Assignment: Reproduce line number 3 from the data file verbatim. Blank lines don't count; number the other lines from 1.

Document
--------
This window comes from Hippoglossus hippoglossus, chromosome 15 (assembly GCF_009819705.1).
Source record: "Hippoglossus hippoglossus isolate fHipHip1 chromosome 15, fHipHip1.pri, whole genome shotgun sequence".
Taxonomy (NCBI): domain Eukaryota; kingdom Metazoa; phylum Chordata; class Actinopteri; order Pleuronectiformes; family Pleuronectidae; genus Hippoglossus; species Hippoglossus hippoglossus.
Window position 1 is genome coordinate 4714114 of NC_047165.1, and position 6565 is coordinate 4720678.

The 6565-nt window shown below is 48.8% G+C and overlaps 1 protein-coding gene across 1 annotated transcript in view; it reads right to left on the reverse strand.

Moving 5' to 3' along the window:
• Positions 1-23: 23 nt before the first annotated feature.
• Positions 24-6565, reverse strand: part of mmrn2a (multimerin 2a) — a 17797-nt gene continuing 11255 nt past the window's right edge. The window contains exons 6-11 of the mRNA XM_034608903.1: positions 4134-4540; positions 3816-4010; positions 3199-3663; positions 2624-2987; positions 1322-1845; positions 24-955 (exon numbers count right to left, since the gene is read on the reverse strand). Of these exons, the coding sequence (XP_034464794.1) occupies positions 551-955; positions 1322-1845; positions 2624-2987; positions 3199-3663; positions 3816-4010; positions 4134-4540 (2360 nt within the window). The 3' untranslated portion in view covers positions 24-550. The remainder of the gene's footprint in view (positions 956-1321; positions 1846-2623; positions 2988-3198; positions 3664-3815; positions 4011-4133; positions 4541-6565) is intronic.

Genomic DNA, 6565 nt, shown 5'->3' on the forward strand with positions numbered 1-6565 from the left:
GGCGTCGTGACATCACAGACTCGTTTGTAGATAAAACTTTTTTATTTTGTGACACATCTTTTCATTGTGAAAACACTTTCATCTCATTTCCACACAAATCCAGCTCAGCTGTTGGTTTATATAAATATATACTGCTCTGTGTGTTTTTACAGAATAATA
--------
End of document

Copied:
Taxonomy (NCBI): domain Eukaryota; kingdom Metazoa; phylum Chordata; class Actinopteri; order Pleuronectiformes; family Pleuronectidae; genus Hippoglossus; species Hippoglossus hippoglossus.